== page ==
Reinsurance giant Munich Re has reported a third-quarter 2017 loss of -€1.4bn, reflecting the impact of high natural catastrophe losses that contributed over 70% to the reinsurers combined ratio.
Munich Re said that the impacts of hurricanes Harvey, Irma and Maria would total €2.7 billion of losses, while its total major loss bill for Q3 remains unchanged from the firms earlier estimate of €3.2 billion.
Jörg Schneider, Chief Financial Officer of Munich Re, commented on the results, “The major losses from natural catastrophes in the third quarter have had a substantial impact on our result. Despite business being otherwise good, this means that we can only post a small profit in 2017. But our capitalisation is strong, and we are able to take full advantage of opportunities arising from the likely market recovery.”
For the first nine months of 2017 Munich Re has reported a loss of -€146 million, but as long as fourth-quarter catastrophe and man-made losses remain within expectations the reinsurer expects to be able to claw back a small profit by the end of the year.
Munich Re continues to use its reserves prudently to soften the blow of losses and during Q3 the reinsurer released €250 million, equivalent to 6% of net earned premiums. For the year to date Munich Re has released reserves totalling around €740 milllion, or 5.9% of net earned premiums.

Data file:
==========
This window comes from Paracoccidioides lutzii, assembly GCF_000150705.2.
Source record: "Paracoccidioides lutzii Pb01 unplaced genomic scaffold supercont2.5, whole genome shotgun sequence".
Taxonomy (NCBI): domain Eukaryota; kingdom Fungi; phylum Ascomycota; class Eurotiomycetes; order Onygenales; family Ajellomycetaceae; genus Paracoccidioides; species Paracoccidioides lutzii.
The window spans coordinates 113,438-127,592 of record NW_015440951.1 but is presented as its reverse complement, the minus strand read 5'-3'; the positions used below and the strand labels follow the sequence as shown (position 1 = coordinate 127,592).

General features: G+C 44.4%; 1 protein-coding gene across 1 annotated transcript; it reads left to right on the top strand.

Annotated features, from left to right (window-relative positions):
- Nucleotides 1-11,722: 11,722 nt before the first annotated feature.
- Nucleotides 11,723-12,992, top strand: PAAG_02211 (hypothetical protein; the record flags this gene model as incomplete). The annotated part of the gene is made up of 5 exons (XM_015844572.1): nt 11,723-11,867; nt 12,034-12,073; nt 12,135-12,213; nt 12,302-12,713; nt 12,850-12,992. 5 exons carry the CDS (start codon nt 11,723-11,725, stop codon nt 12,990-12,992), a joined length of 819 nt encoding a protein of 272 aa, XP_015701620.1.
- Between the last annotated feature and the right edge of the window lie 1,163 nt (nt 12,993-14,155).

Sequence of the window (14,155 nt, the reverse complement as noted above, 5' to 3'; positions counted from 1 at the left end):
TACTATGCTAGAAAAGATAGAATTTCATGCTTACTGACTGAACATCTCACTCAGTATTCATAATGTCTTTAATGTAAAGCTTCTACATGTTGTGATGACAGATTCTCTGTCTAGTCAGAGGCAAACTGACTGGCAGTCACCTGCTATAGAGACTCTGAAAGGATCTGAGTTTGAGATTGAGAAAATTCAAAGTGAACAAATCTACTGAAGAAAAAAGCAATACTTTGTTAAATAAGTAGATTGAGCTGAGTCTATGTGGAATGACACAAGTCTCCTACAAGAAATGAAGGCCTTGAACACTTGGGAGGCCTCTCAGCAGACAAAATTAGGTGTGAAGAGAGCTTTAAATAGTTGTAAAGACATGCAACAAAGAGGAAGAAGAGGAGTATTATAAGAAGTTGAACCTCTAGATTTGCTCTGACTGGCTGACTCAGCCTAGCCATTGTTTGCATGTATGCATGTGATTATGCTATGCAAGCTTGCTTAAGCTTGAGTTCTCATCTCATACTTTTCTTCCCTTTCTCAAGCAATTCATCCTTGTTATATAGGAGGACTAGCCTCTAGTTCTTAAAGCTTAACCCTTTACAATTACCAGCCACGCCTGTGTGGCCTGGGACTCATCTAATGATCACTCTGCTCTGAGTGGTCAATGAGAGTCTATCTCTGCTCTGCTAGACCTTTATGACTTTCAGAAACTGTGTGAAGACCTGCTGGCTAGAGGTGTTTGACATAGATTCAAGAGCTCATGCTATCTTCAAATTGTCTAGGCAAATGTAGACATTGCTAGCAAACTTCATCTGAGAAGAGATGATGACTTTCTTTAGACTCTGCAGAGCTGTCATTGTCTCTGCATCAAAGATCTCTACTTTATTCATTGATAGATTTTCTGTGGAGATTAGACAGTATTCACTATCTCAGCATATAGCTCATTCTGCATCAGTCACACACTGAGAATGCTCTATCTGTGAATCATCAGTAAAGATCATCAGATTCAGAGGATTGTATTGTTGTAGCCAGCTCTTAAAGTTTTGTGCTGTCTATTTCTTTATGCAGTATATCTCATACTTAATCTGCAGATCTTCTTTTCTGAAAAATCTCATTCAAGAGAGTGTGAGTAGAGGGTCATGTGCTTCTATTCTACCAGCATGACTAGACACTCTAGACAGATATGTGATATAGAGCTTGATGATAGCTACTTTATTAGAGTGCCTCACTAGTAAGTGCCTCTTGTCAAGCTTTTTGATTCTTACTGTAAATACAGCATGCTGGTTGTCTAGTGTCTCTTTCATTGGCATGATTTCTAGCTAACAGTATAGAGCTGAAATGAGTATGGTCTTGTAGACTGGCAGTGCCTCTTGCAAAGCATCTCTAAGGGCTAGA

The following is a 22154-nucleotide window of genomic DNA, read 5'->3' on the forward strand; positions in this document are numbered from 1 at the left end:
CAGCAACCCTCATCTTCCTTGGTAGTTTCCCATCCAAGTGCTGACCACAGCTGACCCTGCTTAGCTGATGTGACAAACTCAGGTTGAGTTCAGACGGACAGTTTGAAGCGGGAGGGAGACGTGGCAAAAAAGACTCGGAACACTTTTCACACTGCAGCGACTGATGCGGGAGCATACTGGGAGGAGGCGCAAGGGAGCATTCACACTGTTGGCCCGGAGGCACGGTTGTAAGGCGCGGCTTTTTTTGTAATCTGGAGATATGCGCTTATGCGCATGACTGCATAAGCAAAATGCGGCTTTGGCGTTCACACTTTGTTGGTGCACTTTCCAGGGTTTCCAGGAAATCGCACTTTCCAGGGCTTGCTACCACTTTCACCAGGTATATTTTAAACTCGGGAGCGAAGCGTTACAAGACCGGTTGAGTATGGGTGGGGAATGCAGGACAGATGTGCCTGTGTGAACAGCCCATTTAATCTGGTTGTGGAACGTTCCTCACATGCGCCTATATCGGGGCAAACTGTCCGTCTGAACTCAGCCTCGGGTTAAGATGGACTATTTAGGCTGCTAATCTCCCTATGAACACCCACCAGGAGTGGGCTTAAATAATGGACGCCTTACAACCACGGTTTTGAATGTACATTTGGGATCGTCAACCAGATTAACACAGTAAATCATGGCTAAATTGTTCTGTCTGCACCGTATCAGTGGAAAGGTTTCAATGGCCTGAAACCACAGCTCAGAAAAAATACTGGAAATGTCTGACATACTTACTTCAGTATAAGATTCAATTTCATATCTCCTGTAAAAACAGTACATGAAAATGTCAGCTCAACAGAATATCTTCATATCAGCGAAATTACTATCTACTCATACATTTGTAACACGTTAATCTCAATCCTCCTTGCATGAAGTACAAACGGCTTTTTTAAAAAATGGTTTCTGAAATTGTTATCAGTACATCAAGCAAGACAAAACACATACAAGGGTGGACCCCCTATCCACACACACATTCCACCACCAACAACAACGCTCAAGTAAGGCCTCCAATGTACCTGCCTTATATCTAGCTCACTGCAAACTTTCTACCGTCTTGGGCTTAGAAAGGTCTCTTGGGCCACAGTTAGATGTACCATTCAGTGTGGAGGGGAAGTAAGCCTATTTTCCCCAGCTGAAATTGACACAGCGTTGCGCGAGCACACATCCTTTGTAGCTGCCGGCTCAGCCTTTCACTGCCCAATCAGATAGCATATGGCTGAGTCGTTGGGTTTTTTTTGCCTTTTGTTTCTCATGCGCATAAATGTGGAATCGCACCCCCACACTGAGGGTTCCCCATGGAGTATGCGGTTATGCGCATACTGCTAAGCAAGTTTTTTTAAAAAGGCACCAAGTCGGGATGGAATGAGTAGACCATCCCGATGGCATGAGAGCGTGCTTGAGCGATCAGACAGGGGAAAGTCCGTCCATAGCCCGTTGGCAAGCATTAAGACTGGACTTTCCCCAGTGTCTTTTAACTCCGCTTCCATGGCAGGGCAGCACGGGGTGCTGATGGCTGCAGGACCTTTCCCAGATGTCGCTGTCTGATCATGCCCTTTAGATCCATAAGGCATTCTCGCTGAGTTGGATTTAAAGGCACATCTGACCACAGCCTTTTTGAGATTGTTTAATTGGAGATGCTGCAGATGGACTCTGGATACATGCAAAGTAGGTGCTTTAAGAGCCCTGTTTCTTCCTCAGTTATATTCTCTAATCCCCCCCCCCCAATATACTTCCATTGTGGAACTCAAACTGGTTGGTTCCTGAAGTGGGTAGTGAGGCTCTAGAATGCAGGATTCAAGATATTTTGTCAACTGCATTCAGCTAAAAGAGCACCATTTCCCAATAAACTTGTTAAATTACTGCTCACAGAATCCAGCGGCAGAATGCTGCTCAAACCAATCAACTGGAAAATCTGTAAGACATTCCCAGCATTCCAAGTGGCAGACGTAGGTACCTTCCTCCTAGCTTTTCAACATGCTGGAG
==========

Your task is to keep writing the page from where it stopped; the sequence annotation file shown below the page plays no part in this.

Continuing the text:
These amounts help the reinsurer to manage its ability to pay dividends, return capital and reduce the impact of attritional and major losses on its balance-sheet.
Munich Re has a strategy of setting reserves as high as it can, so it can release them to its benefit at a future date. It’s safe to assume that the reinsurer will have set high levels of reserves for the recent catastrophe events.
For the first nine months of 2017, Munich Re’s return on risk-adjusted capital (RORAC) declined to –0.7% and the annualised return on overall equity (RoE) was –0.6%.
Gross premiums written were roughly stable year on year at €12.279 billion.
Reinsurance saw an operating loss of –€2.029 billion for the quarter, and accounted for –€1.465 billion of the consolidated result for the reinsurer.
The ERGO primary insurance unit made a profit of €297 million for the quarter, helping to boost the overall performance of the company somewhat.
Munich Re said that it is, “proceeding on the assumption of generating a small profit for the year – on the proviso that business performs in line with expectations in the fourth quarter.”
The firm forecasts a combined ratio for property & casualty reinsurance for the full year of 112%, and a one percent improvement for ERGO to 97%.
However, Munich Re will hope to take advantage of market rates to help it as it navigates its business out of these losses, expecting a “significant market recovery.”
Looking ahead, Schneider said, “We expect prices to rise again in the forthcoming negotiations – particularly in the markets that have been hardest hit by recent natural catastrophes. But, regardless of this, we are continuing to press ahead with our initiatives for profitable growth – especially in connection with digitalisation.”
Read Munich Re’s full results statement here.